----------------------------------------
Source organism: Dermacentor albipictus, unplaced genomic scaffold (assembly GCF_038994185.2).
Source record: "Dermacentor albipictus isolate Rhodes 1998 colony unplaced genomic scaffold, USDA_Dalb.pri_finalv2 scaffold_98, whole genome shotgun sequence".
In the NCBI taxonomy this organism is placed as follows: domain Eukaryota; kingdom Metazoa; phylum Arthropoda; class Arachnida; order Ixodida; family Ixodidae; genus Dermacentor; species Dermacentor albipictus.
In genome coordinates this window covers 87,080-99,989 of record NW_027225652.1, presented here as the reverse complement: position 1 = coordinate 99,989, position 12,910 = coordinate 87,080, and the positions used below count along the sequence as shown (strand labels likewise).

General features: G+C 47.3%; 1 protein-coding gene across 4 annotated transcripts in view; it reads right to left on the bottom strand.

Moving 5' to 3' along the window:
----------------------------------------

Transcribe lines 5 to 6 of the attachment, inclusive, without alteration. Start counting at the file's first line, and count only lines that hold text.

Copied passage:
General features: G+C 47.3%; 1 protein-coding gene across 4 annotated transcripts in view; it reads right to left on the bottom strand.

Moving 5' to 3' along the window: